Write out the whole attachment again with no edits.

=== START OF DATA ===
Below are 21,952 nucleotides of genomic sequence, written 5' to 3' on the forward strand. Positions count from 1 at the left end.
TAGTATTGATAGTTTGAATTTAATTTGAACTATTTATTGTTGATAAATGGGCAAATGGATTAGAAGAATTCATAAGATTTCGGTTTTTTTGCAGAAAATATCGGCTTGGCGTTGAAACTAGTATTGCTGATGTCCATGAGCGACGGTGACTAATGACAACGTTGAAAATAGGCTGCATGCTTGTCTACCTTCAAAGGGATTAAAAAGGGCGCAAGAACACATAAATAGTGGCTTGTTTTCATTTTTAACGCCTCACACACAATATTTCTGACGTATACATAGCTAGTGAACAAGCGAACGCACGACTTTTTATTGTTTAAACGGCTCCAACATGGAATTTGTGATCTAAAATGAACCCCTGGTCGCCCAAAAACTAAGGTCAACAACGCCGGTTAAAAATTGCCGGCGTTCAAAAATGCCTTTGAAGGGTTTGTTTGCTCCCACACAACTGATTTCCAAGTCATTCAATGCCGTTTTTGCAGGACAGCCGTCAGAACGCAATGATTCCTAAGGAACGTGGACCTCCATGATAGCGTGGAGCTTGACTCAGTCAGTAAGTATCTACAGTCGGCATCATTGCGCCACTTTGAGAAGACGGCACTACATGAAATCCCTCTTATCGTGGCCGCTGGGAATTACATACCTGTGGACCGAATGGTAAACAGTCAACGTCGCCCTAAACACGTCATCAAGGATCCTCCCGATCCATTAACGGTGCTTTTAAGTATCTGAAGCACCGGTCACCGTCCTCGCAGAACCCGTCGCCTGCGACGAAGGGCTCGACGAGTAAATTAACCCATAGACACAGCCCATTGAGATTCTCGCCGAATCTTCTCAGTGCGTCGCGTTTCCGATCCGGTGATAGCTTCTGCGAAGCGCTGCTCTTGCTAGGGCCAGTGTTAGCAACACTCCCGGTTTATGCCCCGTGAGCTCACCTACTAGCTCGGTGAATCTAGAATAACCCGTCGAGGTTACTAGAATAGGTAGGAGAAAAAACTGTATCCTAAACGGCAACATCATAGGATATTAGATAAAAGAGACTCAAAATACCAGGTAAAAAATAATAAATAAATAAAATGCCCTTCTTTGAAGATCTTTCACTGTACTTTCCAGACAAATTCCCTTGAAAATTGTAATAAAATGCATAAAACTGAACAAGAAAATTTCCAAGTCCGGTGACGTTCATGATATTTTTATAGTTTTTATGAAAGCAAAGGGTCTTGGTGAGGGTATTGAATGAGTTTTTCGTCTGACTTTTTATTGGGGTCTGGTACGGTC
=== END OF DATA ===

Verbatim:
Below are 21,952 nucleotides of genomic sequence, written 5' to 3' on the forward strand. Positions count from 1 at the left end.
TAGTATTGATAGTTTGAATTTAATTTGAACTATTTATTGTTGATAAATGGGCAAATGGATTAGAAGAATTCATAAGATTTCGGTTTTTTTGCAGAAAATATCGGCTTGGCGTTGAAACTAGTATTGCTGATGTCCATGAGCGACGGTGACTAATGACAACGTTGAAAATAGGCTGCATGCTTGTCTACCTTCAAAGGGATTAAAAAGGGCGCAAGAACACATAAATAGTGGCTTGTTTTCATTTTTAACGCCTCACACACAATATTTCTGACGTATACATAGCTAGTGAACAAGCGAACGCACGACTTTTTATTGTTTAAACGGCTCCAACATGGAATTTGTGATCTAAAATGAACCCCTGGTCGCCCAAAAACTAAGGTCAACAACGCCGGTTAAAAATTGCCGGCGTTCAAAAATGCCTTTGAAGGGTTTGTTTGCTCCCACACAACTGATTTCCAAGTCATTCAATGCCGTTTTTGCAGGACAGCCGTCAGAACGCAATGATTCCTAAGGAACGTGGACCTCCATGATAGCGTGGAGCTTGACTCAGTCAGTAAGTATCTACAGTCGGCATCATTGCGCCACTTTGAGAAGACGGCACTACATGAAATCCCTCTTATCGTGGCCGCTGGGAATTACATACCTGTGGACCGAATGGTAAACAGTCAACGTCGCCCTAAACACGTCATCAAGGATCCTCCCGATCCATTAACGGTGCTTTTAAGTATCTGAAGCACCGGTCACCGTCCTCGCAGAACCCGTCGCCTGCGACGAAGGGCTCGACGAGTAAATTAACCCATAGACACAGCCCATTGAGATTCTCGCCGAATCTTCTCAGTGCGTCGCGTTTCCGATCCGGTGATAGCTTCTGCGAAGCGCTGCTCTTGCTAGGGCCAGTGTTAGCAACACTCCCGGTTTATGCCCCGTGAGCTCACCTACTAGCTCGGTGAATCTAGAATAACCCGTCGAGGTTACTAGAATAGGTAGGAGAAAAAACTGTATCCTAAACGGCAACATCATAGGATATTAGATAAAAGAGACTCAAAATACCAGGTAAAAAATAATAAATAAATAAAATGCCCTTCTTTGAAGATCTTTCACTGTACTTTCCAGACAAATTCCCTTGAAAATTGTAATAAAATGCATAAAACTGAACAAGAAAATTTCCAAGTCCGGTGACGTTCATGATATTTTTATAGTTTTTATGAAAGCAAAGGGTCTTGGTGAGGGTATTGAATGAGTTTTTCGTCTGACTTTTTATTGGGGTCTGGTACGGTC